The first strategy found the word in an average of 9.15 guesses (standard deviation = 1.97), and the second strategy found the word in an average of 9.76 guesses (standard deviation = 1.95). Now, I don't know much about statistics, and it is a small sample size, but my gut tells me that the purely random method is going to be better overall. However, that less-than-one-guess difference might make it worthwhile to use a starting set of words, so that you can more easily get your brain around the search space. More tests are in order (the first one being trying the three-word start from the first game above).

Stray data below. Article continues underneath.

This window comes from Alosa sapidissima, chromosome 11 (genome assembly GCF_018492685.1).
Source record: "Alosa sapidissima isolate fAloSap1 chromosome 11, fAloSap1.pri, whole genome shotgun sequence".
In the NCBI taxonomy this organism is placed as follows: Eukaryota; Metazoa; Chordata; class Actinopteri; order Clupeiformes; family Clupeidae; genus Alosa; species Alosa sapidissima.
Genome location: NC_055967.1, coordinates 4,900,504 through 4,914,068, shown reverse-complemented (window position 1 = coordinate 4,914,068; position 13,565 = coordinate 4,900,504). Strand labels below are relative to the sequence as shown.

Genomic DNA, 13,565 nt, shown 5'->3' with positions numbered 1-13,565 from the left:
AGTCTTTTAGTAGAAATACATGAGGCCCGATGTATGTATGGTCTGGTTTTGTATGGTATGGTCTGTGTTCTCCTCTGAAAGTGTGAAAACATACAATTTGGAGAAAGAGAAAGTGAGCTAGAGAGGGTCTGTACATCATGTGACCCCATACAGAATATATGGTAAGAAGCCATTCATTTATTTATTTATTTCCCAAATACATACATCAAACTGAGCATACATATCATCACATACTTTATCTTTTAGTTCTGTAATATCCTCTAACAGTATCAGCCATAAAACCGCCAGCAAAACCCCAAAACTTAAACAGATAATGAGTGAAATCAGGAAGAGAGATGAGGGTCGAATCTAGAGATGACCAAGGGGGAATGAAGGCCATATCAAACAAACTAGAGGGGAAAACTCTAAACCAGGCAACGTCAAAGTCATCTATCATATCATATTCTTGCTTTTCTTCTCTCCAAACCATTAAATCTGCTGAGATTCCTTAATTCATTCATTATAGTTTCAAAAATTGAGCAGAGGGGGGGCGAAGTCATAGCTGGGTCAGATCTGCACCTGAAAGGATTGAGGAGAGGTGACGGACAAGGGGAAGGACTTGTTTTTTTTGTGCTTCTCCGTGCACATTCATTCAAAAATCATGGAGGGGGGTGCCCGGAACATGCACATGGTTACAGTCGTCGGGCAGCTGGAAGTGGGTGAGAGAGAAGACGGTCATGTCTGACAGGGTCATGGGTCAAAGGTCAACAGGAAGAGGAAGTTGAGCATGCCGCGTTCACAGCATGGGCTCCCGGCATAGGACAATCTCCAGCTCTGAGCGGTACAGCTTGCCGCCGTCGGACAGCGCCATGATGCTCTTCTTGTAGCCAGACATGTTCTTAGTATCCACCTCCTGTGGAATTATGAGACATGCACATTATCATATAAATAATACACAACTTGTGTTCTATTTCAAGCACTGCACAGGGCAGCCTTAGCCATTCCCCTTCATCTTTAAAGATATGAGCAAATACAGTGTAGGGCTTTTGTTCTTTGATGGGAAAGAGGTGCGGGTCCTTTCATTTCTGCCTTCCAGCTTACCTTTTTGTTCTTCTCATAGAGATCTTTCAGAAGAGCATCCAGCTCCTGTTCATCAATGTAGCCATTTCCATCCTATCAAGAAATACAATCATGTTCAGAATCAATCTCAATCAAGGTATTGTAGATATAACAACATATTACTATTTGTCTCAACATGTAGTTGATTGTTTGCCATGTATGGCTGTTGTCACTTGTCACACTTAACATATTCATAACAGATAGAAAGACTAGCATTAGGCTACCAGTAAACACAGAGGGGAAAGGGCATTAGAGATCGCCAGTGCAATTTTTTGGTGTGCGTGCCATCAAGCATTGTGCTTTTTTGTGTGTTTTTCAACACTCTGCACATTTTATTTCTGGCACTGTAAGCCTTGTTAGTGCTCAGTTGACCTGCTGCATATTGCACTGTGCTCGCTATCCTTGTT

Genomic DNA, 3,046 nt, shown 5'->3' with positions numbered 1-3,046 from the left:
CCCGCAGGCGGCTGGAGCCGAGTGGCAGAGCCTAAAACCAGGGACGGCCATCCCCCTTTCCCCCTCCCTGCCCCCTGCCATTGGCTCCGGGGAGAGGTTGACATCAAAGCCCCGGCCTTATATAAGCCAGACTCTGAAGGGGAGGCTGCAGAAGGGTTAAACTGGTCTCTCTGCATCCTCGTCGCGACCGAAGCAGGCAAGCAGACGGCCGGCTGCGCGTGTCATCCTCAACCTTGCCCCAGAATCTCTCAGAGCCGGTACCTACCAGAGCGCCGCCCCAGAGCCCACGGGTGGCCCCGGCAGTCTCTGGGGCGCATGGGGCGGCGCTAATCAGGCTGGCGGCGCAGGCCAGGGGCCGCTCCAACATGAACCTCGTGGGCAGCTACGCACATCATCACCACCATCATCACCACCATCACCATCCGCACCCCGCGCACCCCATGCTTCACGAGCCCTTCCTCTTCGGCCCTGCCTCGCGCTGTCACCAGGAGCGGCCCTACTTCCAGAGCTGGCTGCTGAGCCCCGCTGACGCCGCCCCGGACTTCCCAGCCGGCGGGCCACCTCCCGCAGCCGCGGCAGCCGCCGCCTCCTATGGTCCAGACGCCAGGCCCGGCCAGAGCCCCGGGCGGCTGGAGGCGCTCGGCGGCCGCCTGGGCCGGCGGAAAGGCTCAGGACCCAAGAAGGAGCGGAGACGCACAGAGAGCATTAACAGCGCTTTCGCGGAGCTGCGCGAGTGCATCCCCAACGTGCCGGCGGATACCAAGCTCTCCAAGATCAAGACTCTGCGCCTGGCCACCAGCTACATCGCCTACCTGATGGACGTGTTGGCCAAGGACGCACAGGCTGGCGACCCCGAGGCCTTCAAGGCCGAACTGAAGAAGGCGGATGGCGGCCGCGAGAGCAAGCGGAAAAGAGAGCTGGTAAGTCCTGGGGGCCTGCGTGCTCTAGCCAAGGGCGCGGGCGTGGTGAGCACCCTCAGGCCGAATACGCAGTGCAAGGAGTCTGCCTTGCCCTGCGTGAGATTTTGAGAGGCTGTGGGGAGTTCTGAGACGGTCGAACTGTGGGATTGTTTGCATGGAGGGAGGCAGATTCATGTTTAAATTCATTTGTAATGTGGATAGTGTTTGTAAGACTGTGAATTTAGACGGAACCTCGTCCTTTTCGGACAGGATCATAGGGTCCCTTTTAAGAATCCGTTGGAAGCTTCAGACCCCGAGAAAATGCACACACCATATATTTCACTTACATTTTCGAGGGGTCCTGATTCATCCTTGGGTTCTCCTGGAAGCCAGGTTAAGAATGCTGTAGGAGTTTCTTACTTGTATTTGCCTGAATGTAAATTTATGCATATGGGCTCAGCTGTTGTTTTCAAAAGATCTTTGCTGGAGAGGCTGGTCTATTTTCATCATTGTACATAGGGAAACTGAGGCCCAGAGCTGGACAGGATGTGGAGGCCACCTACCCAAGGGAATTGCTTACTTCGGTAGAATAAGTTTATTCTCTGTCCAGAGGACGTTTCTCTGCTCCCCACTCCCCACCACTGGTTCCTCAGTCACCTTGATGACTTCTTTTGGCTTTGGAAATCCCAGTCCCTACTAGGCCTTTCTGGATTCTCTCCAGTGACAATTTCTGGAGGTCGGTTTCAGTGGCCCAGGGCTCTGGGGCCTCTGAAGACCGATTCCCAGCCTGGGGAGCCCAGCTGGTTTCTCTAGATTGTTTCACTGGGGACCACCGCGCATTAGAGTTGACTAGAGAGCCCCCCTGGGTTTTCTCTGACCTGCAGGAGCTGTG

I know this blog isn't really about word games, but I thought I'd put this up and see if anyone else has the kind of interest in word games that I do. Unless I get smacked down for posting about this, I'll do a few more Jotto-related posts, and possibly some related to other word games. If nothing else, it's made me pick up my Perl Jotto programs again, which has been a lot of fun.